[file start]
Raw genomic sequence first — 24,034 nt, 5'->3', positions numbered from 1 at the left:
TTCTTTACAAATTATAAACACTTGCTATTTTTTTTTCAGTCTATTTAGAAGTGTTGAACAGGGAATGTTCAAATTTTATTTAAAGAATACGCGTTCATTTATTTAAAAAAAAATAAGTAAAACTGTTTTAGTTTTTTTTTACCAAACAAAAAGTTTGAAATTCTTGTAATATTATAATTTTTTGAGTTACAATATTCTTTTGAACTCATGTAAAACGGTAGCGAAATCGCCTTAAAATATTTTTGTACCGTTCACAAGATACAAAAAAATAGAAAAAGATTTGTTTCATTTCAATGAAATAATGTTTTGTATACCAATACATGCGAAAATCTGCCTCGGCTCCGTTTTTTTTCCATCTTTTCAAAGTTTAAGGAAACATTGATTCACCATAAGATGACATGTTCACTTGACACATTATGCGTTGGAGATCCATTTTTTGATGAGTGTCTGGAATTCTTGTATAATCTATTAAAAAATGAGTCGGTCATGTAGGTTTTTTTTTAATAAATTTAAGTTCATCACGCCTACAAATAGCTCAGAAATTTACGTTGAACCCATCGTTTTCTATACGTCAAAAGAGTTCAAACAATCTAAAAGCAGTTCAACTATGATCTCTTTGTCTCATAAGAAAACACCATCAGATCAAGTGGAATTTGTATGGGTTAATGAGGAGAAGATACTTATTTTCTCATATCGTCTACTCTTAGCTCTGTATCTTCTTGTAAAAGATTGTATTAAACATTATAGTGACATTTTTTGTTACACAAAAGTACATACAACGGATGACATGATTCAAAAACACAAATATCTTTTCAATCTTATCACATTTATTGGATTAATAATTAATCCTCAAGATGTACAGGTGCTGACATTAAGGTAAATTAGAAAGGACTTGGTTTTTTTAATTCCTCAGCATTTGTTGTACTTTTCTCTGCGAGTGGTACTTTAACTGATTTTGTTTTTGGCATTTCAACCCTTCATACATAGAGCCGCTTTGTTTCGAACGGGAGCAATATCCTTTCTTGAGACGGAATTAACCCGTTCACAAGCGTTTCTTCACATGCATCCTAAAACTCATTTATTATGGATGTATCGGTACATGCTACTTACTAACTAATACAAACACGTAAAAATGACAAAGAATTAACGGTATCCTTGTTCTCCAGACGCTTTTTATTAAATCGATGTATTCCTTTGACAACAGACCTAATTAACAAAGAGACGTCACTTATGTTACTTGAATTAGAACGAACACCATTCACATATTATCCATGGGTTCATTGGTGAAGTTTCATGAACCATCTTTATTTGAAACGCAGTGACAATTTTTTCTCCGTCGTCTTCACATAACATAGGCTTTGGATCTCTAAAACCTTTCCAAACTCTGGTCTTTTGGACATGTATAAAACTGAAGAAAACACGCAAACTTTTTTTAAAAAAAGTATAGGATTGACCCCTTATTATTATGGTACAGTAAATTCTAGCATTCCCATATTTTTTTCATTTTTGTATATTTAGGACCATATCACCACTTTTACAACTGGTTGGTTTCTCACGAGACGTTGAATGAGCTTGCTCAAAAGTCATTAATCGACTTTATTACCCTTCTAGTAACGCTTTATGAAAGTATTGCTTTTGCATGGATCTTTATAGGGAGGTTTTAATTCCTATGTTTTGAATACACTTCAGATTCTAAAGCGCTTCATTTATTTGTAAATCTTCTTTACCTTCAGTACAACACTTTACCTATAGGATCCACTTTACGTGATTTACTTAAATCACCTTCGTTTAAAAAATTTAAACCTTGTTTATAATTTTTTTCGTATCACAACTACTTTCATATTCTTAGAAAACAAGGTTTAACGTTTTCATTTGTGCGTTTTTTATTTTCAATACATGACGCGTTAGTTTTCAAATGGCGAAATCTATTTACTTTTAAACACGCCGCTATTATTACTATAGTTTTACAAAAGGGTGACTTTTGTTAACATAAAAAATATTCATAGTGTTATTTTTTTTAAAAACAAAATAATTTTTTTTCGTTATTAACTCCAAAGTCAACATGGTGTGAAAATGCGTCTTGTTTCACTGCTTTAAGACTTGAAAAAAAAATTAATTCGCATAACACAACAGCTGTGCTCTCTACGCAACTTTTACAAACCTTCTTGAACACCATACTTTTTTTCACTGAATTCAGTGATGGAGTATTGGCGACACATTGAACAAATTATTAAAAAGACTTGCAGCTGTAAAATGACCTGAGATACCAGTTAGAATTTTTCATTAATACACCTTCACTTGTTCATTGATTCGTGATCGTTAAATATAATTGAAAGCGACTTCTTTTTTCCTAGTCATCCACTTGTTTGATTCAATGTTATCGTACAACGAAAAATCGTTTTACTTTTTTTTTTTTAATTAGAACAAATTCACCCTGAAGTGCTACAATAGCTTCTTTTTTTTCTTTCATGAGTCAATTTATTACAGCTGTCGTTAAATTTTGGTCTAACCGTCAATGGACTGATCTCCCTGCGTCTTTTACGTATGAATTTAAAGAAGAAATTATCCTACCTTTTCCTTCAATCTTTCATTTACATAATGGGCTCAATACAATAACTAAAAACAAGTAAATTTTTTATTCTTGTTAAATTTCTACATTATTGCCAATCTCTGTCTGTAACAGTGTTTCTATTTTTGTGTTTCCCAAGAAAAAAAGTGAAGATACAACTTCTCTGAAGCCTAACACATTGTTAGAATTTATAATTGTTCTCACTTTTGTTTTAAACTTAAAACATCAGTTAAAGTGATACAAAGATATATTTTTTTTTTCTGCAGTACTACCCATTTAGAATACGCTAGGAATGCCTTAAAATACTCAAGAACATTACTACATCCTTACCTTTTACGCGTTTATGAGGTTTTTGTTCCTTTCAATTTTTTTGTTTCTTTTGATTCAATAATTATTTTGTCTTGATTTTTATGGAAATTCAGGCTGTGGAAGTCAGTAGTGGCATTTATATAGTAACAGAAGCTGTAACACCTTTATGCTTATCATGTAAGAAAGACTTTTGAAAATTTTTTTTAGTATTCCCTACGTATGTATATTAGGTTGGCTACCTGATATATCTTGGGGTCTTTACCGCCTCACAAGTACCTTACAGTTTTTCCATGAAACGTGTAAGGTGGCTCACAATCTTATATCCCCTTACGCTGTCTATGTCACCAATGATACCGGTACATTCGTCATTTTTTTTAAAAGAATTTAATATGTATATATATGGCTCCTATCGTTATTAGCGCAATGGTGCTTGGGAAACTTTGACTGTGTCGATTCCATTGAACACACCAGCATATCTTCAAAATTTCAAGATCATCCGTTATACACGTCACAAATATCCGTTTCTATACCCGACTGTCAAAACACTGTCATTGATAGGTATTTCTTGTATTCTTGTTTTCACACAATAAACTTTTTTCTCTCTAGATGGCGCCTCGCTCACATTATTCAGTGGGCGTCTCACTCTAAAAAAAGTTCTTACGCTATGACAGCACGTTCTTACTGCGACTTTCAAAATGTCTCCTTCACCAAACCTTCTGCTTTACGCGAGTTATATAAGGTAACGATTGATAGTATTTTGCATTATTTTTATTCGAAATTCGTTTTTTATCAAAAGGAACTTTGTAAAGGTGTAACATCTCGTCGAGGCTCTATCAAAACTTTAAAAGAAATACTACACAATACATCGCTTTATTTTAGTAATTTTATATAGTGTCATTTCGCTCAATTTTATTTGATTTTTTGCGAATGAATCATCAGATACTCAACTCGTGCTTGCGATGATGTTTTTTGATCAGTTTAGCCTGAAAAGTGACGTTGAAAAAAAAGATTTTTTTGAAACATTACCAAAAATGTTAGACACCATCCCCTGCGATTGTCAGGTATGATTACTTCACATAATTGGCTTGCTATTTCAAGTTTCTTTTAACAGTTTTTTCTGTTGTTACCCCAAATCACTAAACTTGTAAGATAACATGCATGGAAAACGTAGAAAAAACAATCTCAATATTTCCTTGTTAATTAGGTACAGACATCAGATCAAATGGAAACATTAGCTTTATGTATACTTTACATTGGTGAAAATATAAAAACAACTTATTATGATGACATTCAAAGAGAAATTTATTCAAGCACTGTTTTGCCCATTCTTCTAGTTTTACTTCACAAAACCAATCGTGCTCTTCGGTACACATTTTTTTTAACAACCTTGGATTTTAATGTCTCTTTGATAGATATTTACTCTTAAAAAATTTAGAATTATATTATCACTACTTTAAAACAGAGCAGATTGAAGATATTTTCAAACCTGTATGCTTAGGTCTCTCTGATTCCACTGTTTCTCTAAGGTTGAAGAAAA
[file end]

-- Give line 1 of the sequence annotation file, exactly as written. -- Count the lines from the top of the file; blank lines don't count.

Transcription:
Raw genomic sequence first — 24,034 nt, 5'->3', positions numbered from 1 at the left: